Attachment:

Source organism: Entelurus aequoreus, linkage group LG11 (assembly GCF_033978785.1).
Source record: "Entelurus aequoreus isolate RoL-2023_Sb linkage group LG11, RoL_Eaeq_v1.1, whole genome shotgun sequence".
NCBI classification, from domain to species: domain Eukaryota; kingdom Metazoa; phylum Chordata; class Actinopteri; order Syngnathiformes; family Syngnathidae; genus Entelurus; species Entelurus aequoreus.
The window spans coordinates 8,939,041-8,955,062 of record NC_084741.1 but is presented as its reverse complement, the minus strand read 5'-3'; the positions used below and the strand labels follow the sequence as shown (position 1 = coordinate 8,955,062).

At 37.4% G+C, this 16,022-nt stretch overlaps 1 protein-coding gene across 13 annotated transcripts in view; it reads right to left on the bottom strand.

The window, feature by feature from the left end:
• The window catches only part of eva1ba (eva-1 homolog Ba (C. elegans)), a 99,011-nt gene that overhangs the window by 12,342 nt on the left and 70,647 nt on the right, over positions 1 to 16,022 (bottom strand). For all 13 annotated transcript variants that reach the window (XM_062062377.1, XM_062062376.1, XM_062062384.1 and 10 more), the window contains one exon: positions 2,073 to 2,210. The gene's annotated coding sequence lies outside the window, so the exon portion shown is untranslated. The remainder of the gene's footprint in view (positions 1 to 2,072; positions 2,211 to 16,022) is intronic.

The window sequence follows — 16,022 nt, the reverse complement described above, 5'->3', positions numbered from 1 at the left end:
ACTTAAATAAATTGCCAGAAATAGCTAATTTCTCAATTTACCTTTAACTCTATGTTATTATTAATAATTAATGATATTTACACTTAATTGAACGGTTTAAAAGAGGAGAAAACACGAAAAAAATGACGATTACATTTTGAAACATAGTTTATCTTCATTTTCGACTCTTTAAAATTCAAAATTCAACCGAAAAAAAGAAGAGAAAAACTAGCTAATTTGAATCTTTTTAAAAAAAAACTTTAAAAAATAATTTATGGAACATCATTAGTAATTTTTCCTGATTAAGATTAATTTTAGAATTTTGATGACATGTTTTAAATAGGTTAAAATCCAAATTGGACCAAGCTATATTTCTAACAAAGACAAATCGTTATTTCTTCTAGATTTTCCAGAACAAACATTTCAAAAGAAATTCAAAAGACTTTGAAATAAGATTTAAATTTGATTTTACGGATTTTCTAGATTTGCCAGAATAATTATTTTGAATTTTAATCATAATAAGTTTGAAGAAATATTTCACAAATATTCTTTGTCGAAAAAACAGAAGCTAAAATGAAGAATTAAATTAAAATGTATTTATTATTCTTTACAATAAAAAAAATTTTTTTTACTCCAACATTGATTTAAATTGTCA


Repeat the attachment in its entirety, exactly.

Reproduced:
Source organism: Entelurus aequoreus, linkage group LG11 (assembly GCF_033978785.1).
Source record: "Entelurus aequoreus isolate RoL-2023_Sb linkage group LG11, RoL_Eaeq_v1.1, whole genome shotgun sequence".
NCBI classification, from domain to species: domain Eukaryota; kingdom Metazoa; phylum Chordata; class Actinopteri; order Syngnathiformes; family Syngnathidae; genus Entelurus; species Entelurus aequoreus.
The window spans coordinates 8,939,041-8,955,062 of record NC_084741.1 but is presented as its reverse complement, the minus strand read 5'-3'; the positions used below and the strand labels follow the sequence as shown (position 1 = coordinate 8,955,062).

At 37.4% G+C, this 16,022-nt stretch overlaps 1 protein-coding gene across 13 annotated transcripts in view; it reads right to left on the bottom strand.

The window, feature by feature from the left end:
• The window catches only part of eva1ba (eva-1 homolog Ba (C. elegans)), a 99,011-nt gene that overhangs the window by 12,342 nt on the left and 70,647 nt on the right, over positions 1 to 16,022 (bottom strand). For all 13 annotated transcript variants that reach the window (XM_062062377.1, XM_062062376.1, XM_062062384.1 and 10 more), the window contains one exon: positions 2,073 to 2,210. The gene's annotated coding sequence lies outside the window, so the exon portion shown is untranslated. The remainder of the gene's footprint in view (positions 1 to 2,072; positions 2,211 to 16,022) is intronic.

The window sequence follows — 16,022 nt, the reverse complement described above, 5'->3', positions numbered from 1 at the left end:
ACTTAAATAAATTGCCAGAAATAGCTAATTTCTCAATTTACCTTTAACTCTATGTTATTATTAATAATTAATGATATTTACACTTAATTGAACGGTTTAAAAGAGGAGAAAACACGAAAAAAATGACGATTACATTTTGAAACATAGTTTATCTTCATTTTCGACTCTTTAAAATTCAAAATTCAACCGAAAAAAAGAAGAGAAAAACTAGCTAATTTGAATCTTTTTAAAAAAAAACTTTAAAAAATAATTTATGGAACATCATTAGTAATTTTTCCTGATTAAGATTAATTTTAGAATTTTGATGACATGTTTTAAATAGGTTAAAATCCAAATTGGACCAAGCTATATTTCTAACAAAGACAAATCGTTATTTCTTCTAGATTTTCCAGAACAAACATTTCAAAAGAAATTCAAAAGACTTTGAAATAAGATTTAAATTTGATTTTACGGATTTTCTAGATTTGCCAGAATAATTATTTTGAATTTTAATCATAATAAGTTTGAAGAAATATTTCACAAATATTCTTTGTCGAAAAAACAGAAGCTAAAATGAAGAATTAAATTAAAATGTATTTATTATTCTTTACAATAAAAAAAATTTTTTTTACTCCAACATTGATTTAAATTGTCA